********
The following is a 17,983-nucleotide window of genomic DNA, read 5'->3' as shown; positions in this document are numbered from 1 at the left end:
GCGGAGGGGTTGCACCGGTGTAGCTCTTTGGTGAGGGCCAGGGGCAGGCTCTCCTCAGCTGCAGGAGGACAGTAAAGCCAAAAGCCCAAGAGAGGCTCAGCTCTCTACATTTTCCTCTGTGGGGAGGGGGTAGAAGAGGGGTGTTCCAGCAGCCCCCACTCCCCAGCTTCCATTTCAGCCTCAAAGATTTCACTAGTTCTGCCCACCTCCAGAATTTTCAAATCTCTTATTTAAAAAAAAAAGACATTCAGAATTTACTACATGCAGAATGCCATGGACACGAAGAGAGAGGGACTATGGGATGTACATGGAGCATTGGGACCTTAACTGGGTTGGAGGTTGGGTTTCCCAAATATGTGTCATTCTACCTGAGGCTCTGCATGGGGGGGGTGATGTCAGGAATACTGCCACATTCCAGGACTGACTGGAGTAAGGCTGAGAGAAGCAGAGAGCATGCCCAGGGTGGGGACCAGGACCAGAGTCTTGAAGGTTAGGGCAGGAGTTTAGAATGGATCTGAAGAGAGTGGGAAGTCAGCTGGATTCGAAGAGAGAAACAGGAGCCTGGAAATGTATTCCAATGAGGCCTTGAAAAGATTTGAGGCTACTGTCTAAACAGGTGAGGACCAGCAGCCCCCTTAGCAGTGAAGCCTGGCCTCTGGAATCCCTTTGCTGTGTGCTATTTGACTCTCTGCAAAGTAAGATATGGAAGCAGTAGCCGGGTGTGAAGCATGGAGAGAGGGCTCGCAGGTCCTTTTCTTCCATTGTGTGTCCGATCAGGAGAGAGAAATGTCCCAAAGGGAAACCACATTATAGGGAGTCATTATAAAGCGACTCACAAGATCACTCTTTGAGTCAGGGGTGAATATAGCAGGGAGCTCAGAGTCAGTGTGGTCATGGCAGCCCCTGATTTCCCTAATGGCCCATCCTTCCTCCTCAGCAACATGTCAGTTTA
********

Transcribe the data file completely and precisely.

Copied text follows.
The following is a 17,983-nucleotide window of genomic DNA, read 5'->3' as shown; positions in this document are numbered from 1 at the left end:
GCGGAGGGGTTGCACCGGTGTAGCTCTTTGGTGAGGGCCAGGGGCAGGCTCTCCTCAGCTGCAGGAGGACAGTAAAGCCAAAAGCCCAAGAGAGGCTCAGCTCTCTACATTTTCCTCTGTGGGGAGGGGGTAGAAGAGGGGTGTTCCAGCAGCCCCCACTCCCCAGCTTCCATTTCAGCCTCAAAGATTTCACTAGTTCTGCCCACCTCCAGAATTTTCAAATCTCTTATTTAAAAAAAAAAGACATTCAGAATTTACTACATGCAGAATGCCATGGACACGAAGAGAGAGGGACTATGGGATGTACATGGAGCATTGGGACCTTAACTGGGTTGGAGGTTGGGTTTCCCAAATATGTGTCATTCTACCTGAGGCTCTGCATGGGGGGGGTGATGTCAGGAATACTGCCACATTCCAGGACTGACTGGAGTAAGGCTGAGAGAAGCAGAGAGCATGCCCAGGGTGGGGACCAGGACCAGAGTCTTGAAGGTTAGGGCAGGAGTTTAGAATGGATCTGAAGAGAGTGGGAAGTCAGCTGGATTCGAAGAGAGAAACAGGAGCCTGGAAATGTATTCCAATGAGGCCTTGAAAAGATTTGAGGCTACTGTCTAAACAGGTGAGGACCAGCAGCCCCCTTAGCAGTGAAGCCTGGCCTCTGGAATCCCTTTGCTGTGTGCTATTTGACTCTCTGCAAAGTAAGATATGGAAGCAGTAGCCGGGTGTGAAGCATGGAGAGAGGGCTCGCAGGTCCTTTTCTTCCATTGTGTGTCCGATCAGGAGAGAGAAATGTCCCAAAGGGAAACCACATTATAGGGAGTCATTATAAAGCGACTCACAAGATCACTCTTTGAGTCAGGGGTGAATATAGCAGGGAGCTCAGAGTCAGTGTGGTCATGGCAGCCCCTGATTTCCCTAATGGCCCATCCTTCCTCCTCAGCAACATGTCAGTTTA